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Chief executives from top U.S. companies including Apple, Cisco, IBM, Pepsico and AT&T sent a letter to Homeland Security this week expressing their "serious concern about changes in immigration policy," arguing the changes are "unfair and discourage talented and highly skilled individuals from pursuing career opportunities in the United States," according to a copy provided to Axios.

The big picture: The Trump administration has imposed several new policies and released memos that have made it much more difficult for highly skilled foreign workers to obtain H-1B visas — and much easier immigration officials to deport foreign workers who become ineligible. Many tech companies in particular rely on these foreign workers to fill the labor and skills gap in the U.S.

On the other side: The administration and advocates for cutting immigration levels have often accused employers of taking advantage of the H-1B visa to find cheaper labor instead of hiring Americans.

  • Labor Department investigators have been probing tech companies for abuse of employment visas. They recently concluded that Cisco Systems, which employed 1,600 immigrant workers last year, had been favoring immigrants for job openings and paying them less than American workers, Bloomberg Law reported this week.
  • A Cisco spokesperson told Axios the story is "factually incorrect. Visa holders are paid on the same basis as US citizens and permanent residents."

Key players: The companies that sent the letter to DHS are all a part of Business Roundtable, an influential group that represents many of the largest companies in the U.S. Key executives who signed the letter include Cisco System's Chuck Robbins, Apple's Tim Cook, IBM's Ginni Rometty, S&P Global Douglas L. Peterson, JPMorgan Chase's Jamie Dimon, Salesforce's Marc Benioff and PepsiCo's Indra Nooyi.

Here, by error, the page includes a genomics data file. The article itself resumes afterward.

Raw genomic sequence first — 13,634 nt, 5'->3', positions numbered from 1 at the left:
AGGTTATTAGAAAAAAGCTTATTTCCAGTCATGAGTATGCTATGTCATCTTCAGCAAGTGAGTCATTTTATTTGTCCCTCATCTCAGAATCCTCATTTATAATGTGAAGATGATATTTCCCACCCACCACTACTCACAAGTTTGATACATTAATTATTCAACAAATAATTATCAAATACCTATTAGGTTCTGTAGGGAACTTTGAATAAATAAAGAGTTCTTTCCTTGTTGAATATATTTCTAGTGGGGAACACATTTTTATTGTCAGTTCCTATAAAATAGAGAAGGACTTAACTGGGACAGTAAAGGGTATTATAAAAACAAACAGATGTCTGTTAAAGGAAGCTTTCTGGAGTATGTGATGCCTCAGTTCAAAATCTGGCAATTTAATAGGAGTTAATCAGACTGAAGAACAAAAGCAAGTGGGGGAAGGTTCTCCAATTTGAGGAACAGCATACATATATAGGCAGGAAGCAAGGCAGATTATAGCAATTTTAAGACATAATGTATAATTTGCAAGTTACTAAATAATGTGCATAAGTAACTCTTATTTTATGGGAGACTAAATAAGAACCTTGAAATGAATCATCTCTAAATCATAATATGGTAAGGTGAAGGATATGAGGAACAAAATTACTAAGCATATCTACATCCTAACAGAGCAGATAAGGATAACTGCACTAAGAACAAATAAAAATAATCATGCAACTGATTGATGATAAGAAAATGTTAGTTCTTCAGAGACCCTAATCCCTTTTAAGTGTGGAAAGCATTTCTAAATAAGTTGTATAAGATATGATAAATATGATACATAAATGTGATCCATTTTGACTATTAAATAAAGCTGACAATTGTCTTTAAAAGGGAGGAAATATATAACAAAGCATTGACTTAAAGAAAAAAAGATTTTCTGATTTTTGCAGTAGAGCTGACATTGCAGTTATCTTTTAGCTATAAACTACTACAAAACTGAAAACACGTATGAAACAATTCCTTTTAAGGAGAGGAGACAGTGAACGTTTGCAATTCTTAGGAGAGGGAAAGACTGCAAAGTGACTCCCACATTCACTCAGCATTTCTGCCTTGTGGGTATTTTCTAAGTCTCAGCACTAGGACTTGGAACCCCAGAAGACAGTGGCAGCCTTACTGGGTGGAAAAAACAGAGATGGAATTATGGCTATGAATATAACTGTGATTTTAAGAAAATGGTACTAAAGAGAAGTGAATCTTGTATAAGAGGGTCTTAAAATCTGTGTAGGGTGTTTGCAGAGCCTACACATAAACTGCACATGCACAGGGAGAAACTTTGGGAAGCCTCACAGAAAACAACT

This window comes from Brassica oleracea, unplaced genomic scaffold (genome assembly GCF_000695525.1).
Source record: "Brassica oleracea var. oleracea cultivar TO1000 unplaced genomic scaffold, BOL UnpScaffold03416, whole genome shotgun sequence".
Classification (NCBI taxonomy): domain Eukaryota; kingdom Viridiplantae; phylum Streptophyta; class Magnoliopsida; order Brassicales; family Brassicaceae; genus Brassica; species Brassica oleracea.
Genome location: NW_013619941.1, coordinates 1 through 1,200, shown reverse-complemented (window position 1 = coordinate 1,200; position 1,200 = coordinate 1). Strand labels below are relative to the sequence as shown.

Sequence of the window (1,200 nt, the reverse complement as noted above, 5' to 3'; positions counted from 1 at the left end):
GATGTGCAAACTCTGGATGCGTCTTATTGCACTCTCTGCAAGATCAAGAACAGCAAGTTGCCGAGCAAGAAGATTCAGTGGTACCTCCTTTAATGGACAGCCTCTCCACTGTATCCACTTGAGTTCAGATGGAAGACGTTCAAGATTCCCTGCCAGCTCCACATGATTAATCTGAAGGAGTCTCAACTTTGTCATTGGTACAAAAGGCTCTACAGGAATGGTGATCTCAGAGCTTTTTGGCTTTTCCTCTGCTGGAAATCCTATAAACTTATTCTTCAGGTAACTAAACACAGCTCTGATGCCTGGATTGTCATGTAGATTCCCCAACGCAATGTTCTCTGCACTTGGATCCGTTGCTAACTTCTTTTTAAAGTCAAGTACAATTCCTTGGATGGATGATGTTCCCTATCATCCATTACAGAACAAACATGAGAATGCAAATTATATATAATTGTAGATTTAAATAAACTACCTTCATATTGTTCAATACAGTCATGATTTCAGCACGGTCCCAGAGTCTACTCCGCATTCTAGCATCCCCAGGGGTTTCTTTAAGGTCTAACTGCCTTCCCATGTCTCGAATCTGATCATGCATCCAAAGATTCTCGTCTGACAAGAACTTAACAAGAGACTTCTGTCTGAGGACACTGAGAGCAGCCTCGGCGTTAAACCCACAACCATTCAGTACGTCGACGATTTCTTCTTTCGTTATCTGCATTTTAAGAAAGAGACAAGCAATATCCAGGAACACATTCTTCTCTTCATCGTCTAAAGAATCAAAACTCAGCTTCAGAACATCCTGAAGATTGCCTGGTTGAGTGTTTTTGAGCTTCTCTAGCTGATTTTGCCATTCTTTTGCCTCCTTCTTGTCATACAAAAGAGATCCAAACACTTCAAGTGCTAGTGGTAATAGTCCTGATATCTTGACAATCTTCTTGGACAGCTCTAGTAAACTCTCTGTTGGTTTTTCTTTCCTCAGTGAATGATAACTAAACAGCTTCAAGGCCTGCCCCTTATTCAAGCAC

Go deeper: Visas getting harder to obtain under Trump's immigration crackdown

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Biden releases 2019 tax returns ahead of debate

Photo: Alex Wong/Getty Images

Joe Biden's campaign released his 2019 tax returns on Tuesday, showing that he and his wife, Jill, paid nearly $300,000 in federal taxes last year.

Why it matters: The release, timed just hours before the first presidential debate, comes days after a bombshell New York Times report said that President Trump paid only $750 in federal taxes in 2016 and 2017. Biden's team is hoping to make the tax contrast a sticking point during their showdown.

Updated 1 hour ago - Politics & Policy

Coronavirus dashboard

Illustration: Sarah Grillo/Axios

  1. Global: Total confirmed cases as of 1 p.m. ET: 33,443,701 — Total deaths: 1,003,337 — Total recoveries: 23,200,183Map.
  2. U.S.: Total confirmed cases as of 1 p.m. ET: 7,159,222 — Total deaths: 205,345 — Total recoveries: 2,794,608 — Total tests: 102,342,416Map.
  3. Health: Americans won't take Trump's word on the vaccine, Axios-Ipsos poll finds.
  4. States: NYC's coronavirus positivity rate spikes to highest since June.
  5. Sports: Tennessee Titans close facility amid NFL's first coronavirus outbreak.
  6. World: U.K. beats previous record for new coronavirus cases.

NYC's coronavirus positivity rate spikes to highest since June

New York Mayor Bill de Blasio. Photo: Noam Galai/Getty Images

New York City's coronavirus positivity rate has ticked up to 3.25%, its highest since June, Mayor Bill de Blasio said at a news conference on Tuesday.

Why it matters: The jump — from 1.93% on Monday — came on the first day that public elementary classrooms reopened in the city after months of closures, but guidelines state that all public schools will have to shut if the citywide seven-day positivity rate stays above 3%.